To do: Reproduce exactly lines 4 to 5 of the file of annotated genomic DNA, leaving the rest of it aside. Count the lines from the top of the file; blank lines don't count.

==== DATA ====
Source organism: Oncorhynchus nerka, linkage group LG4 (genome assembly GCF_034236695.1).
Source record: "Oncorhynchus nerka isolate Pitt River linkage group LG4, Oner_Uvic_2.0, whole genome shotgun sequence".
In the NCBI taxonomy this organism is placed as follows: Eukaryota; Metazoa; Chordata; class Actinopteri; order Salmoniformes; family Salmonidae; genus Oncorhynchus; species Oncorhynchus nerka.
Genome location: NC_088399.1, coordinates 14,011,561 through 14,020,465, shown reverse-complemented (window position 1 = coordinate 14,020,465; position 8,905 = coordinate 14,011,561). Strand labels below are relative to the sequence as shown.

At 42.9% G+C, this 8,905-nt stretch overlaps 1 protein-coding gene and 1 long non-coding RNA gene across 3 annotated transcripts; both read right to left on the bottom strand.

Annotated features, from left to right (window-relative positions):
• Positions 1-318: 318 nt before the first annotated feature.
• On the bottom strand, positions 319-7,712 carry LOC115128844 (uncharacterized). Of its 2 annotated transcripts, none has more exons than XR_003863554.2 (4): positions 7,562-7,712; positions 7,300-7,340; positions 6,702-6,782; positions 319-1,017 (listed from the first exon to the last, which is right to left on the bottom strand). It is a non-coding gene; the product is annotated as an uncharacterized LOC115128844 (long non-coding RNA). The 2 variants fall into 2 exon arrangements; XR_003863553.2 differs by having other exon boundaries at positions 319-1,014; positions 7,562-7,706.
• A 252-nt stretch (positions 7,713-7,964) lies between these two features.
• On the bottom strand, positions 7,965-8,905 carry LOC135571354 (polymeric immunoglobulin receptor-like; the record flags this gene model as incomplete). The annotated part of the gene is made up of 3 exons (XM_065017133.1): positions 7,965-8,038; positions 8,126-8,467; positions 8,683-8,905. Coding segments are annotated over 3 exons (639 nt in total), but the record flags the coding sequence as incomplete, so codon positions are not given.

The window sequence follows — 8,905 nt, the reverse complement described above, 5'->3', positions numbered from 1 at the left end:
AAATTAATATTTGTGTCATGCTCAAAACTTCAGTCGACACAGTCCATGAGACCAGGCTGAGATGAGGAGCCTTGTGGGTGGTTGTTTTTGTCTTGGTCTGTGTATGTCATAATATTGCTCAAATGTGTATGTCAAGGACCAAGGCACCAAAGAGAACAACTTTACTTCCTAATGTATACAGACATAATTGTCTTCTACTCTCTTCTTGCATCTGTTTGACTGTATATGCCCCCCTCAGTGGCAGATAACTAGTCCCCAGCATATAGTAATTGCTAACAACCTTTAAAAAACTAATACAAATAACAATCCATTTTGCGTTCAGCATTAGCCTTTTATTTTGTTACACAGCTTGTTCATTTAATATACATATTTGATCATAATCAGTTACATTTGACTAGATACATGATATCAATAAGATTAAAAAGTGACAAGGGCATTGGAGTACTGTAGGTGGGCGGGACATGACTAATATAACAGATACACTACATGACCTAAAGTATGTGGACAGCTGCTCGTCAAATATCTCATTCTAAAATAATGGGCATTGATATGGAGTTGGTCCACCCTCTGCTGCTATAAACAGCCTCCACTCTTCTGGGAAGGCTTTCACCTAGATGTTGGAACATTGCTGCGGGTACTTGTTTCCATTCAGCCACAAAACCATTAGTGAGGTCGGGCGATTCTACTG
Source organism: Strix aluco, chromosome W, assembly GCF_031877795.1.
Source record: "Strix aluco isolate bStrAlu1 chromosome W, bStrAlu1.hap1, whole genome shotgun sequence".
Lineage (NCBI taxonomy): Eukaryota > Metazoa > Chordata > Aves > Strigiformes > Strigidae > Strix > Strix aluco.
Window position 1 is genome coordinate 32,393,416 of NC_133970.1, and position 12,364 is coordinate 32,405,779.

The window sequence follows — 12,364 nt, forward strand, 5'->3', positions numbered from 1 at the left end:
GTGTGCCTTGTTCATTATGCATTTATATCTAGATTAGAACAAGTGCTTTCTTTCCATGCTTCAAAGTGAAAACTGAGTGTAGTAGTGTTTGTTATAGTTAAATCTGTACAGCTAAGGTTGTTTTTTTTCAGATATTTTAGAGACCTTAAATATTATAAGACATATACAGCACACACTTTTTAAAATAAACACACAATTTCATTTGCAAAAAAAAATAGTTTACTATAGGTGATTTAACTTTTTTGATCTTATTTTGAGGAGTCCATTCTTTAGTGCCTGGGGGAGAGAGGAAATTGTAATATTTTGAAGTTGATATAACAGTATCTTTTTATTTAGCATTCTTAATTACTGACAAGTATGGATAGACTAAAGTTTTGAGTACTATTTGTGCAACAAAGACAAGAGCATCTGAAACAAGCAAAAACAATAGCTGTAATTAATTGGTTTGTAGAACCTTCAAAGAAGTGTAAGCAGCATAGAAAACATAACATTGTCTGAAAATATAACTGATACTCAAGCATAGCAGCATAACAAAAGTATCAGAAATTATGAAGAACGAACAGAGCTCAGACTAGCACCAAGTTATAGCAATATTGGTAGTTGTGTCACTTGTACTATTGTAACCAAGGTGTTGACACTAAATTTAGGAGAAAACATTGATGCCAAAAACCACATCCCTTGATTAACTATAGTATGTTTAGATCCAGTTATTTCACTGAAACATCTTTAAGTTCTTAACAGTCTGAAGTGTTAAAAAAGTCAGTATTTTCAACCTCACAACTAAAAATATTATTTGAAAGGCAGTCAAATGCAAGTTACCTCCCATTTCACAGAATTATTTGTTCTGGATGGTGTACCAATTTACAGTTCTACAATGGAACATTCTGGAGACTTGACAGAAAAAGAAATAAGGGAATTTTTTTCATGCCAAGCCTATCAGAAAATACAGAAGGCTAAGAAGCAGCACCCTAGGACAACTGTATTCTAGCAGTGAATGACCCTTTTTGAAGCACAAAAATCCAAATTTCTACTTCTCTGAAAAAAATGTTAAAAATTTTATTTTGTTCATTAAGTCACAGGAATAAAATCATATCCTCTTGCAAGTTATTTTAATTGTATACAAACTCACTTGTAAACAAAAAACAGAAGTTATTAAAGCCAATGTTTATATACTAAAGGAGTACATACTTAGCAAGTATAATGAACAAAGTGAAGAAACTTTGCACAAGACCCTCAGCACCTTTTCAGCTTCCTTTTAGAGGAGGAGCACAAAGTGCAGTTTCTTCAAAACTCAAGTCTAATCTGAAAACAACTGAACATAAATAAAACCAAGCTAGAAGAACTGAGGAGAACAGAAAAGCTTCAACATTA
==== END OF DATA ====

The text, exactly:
Genome location: NC_088399.1, coordinates 14,011,561 through 14,020,465, shown reverse-complemented (window position 1 = coordinate 14,020,465; position 8,905 = coordinate 14,011,561). Strand labels below are relative to the sequence as shown.

At 42.9% G+C, this 8,905-nt stretch overlaps 1 protein-coding gene and 1 long non-coding RNA gene across 3 annotated transcripts; both read right to left on the bottom strand.